BOOKS: by R.J. Stove (reviewer)News Weekly
Alger Hiss's Looking-Glass Wars: The Covert Life of a Soviet Spy, by G. Edward White
, May 22, 2004
Alger Hiss's Looking-Glass Wars: The Covert Life of a Soviet Spy
By G. Edward White
Oxford University Press
Rec. price: $67.50"Audacity! Again audacity!
- Georges Danton during the French RevolutionWould you believe, New York's Bard College actually boasts an Alger Hiss Professorship of Social Studies.
Mere denizens of Planet Earth might find this concept only marginally (if at all) saner than an Enron Chair of Accounting, a Harold Shipman School of Medical Ethics, or a Sharon Tate Fan Club run by Charles Manson. Still, there is no denying the appeal of so bizarre a post to those gulls who continue to maintain that the Berlin Wall was built to keep Westerners out, or that Spanish Republicans in 1936-39 were fighting for anyone's "freedom" except Red gangsters'.
Probably such gulls are impervious to argument - the nailing of Hiss as a Soviet spy by the Venona documentation declassified in 1995 should have silenced even their poppycock - but anyone able to accept hard evidence will benefit from this volume, which belongs on any self-respecting Cold War historian's shelf alongside Sam Tanenhaus's 1997 biography, Whittaker Chambers
The tale of Hiss (who died in 1996 aged 92, hale in body and spirit till almost the end) is nowadays, therefore, not a whodunit but a whyhedunit.
With Julius and Ethel Rosenberg, motivations are much more easily discerned. That rancorous couple shared the outlook of Macbeth
's First Murderer: "so incensed that I am reckless what I do to spite the world." Espionage merely served as the objective correlative for their freewheeling grotesquerie.
Not so with Hiss. He remained as deficient in tempestuous sadism as in patriotism.
He never needed Moscow gold (just as well, since he never received any: his labours for Stalin all went unpaid). He had nothing about him of the born rebel. Though obviously intelligent, he conveyed no downright brilliance (for the crucial functions of treachery he performed at Yalta and in helping to set up the UN, downright brilliance would have been counterproductive).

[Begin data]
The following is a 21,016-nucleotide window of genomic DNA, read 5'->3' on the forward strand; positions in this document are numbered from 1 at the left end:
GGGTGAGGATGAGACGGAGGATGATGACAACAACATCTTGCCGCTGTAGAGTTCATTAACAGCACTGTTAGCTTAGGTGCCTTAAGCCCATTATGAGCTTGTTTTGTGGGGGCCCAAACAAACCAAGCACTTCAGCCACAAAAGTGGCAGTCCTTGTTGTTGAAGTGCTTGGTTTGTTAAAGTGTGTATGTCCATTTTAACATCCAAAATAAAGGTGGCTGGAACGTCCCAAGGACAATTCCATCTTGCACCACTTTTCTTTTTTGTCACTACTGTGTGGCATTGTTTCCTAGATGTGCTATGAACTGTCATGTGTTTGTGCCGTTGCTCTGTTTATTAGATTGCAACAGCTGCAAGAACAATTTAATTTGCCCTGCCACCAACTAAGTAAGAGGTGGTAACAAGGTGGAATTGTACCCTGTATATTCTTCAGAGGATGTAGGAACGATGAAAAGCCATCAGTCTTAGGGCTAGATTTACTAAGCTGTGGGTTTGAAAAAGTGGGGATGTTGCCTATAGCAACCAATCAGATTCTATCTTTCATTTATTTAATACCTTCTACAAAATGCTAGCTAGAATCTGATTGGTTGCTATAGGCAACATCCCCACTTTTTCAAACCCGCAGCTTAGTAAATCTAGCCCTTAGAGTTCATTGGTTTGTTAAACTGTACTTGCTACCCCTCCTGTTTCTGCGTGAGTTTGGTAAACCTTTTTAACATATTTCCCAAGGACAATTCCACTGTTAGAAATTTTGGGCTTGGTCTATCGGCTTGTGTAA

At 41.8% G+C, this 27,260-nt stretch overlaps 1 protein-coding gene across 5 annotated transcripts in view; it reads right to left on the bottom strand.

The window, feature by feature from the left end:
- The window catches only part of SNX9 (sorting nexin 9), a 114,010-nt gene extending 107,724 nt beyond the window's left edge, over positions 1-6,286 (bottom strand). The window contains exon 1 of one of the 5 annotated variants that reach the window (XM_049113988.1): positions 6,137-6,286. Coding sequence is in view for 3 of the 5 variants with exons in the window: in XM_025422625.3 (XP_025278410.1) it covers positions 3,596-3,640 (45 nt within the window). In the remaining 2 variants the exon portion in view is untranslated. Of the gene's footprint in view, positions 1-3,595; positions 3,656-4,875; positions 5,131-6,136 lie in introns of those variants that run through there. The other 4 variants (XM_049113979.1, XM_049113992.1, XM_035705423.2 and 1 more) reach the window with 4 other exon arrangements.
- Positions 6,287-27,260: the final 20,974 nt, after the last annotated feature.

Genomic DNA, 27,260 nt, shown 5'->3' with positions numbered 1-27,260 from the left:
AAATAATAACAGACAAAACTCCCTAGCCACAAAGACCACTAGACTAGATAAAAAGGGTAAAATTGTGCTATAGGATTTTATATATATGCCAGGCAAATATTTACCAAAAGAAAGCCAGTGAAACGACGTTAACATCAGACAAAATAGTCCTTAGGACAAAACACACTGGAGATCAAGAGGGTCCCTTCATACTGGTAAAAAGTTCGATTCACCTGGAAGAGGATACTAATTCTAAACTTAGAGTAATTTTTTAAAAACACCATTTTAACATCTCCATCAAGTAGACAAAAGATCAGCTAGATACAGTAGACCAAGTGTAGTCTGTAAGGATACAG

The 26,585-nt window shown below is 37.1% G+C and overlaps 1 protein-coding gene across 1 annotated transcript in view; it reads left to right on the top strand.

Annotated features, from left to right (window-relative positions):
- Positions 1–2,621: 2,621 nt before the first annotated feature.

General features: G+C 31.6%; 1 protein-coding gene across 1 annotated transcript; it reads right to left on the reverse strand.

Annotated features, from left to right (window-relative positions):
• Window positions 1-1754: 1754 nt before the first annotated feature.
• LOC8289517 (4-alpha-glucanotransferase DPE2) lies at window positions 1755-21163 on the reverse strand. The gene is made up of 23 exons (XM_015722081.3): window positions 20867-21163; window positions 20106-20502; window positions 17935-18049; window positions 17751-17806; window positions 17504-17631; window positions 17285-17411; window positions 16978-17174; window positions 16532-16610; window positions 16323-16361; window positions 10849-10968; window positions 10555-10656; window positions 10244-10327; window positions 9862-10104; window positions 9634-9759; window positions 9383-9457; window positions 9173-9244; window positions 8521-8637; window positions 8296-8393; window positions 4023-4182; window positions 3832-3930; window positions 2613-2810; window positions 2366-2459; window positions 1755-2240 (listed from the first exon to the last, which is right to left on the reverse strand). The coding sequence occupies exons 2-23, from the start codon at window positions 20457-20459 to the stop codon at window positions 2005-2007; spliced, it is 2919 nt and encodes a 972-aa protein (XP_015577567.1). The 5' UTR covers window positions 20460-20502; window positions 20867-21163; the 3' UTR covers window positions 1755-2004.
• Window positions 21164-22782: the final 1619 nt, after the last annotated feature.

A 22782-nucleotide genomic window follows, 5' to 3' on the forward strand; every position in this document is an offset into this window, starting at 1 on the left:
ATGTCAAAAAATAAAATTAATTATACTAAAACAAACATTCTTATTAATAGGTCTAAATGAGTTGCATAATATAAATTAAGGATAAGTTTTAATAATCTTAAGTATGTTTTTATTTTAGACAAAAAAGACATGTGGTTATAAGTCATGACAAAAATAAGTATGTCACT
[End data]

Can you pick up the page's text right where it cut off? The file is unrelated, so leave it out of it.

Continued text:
Nor did his manner suggest fanaticism (Chambers, of all people, conceded that Hiss could exhibit "great gentleness and sweetness"). About Marxist dogmas' minutiae he appears to have known little and cared nothing.
While his sexual life had its complications, he eschewed the frantic buggery that characterised the leading British spies' male-bonding sessions (and, indeed, that enslaved Whittaker Chambers for so long). He had no convulsive, atavistic hatred of Christian social order.Why did he do it?
So why does a non-poor, non-rebellious, non-brilliant, non-fanatical, non-philosophising, predominantly non-perverted non-Christophobe pledge his loyalty to the Soviet slave empire; and, having pledged it, maintain for well over half a century his posture of injured innocence? Given that the evidence against him remained as strong in the 1980s as in the 1940s, would not the mask of his mighty deception have been bound to slip?
With Hiss, it never did; the bland, debonair Hiss persona stayed intact, as if his face had undergone repeated injections of ideological Botox. How could this be?
G. Edward White - law professor at the University of Virginia, and quite obviously neither pamphleteering nor voyeuristic - has supplied an answer at once ingenious and chillingly credible. Briefly, it is as follows. Hiss's treason derived from a cold, virtuosic genius for manipulating people.
That Hiss struck most people as exceptionally unemotional means, of itself, nothing. After all, any bookish male who has lost a father through suicide - and Hiss lost by this means not only his father but also his sister - is almost bound to cultivate an aura of quick-frozen detached intellectuality, Communism or no Communism.
But the manipulative appetite grows by what it feeds on; and well before Hiss had formally sold his soul to the USSR, he had succeeded in wrapping one of his earliest employers (Oliver Wendell Holmes, no less) around his proverbial little finger.Unusual character